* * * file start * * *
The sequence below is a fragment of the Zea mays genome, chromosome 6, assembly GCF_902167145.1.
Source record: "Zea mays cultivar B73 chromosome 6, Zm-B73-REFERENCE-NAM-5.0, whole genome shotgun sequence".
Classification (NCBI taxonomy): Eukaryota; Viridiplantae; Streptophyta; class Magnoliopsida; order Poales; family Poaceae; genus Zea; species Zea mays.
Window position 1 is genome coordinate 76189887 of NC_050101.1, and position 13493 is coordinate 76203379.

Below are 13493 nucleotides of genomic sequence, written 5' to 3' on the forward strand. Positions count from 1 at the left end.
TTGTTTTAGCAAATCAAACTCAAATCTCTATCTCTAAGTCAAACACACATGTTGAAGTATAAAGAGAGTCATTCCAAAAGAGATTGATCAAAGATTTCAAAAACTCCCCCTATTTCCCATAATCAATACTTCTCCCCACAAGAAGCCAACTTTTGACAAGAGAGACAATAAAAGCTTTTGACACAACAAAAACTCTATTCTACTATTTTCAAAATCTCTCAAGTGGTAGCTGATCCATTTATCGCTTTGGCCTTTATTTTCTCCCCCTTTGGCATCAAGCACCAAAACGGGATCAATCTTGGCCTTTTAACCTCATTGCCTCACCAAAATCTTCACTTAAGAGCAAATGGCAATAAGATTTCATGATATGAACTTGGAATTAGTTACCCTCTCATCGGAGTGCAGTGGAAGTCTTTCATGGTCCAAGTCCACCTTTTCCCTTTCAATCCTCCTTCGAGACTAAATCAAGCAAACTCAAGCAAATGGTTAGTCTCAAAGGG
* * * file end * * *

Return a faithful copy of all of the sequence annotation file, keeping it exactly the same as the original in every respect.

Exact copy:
The sequence below is a fragment of the Zea mays genome, chromosome 6, assembly GCF_902167145.1.
Source record: "Zea mays cultivar B73 chromosome 6, Zm-B73-REFERENCE-NAM-5.0, whole genome shotgun sequence".
Classification (NCBI taxonomy): Eukaryota; Viridiplantae; Streptophyta; class Magnoliopsida; order Poales; family Poaceae; genus Zea; species Zea mays.
Window position 1 is genome coordinate 76189887 of NC_050101.1, and position 13493 is coordinate 76203379.

Below are 13493 nucleotides of genomic sequence, written 5' to 3' on the forward strand. Positions count from 1 at the left end.
TTGTTTTAGCAAATCAAACTCAAATCTCTATCTCTAAGTCAAACACACATGTTGAAGTATAAAGAGAGTCATTCCAAAAGAGATTGATCAAAGATTTCAAAAACTCCCCCTATTTCCCATAATCAATACTTCTCCCCACAAGAAGCCAACTTTTGACAAGAGAGACAATAAAAGCTTTTGACACAACAAAAACTCTATTCTACTATTTTCAAAATCTCTCAAGTGGTAGCTGATCCATTTATCGCTTTGGCCTTTATTTTCTCCCCCTTTGGCATCAAGCACCAAAACGGGATCAATCTTGGCCTTTTAACCTCATTGCCTCACCAAAATCTTCACTTAAGAGCAAATGGCAATAAGATTTCATGATATGAACTTGGAATTAGTTACCCTCTCATCGGAGTGCAGTGGAAGTCTTTCATGGTCCAAGTCCACCTTTTCCCTTTCAATCCTCCTTCGAGACTAAATCAAGCAAACTCAAGCAAATGGTTAGTCTCAAAGGG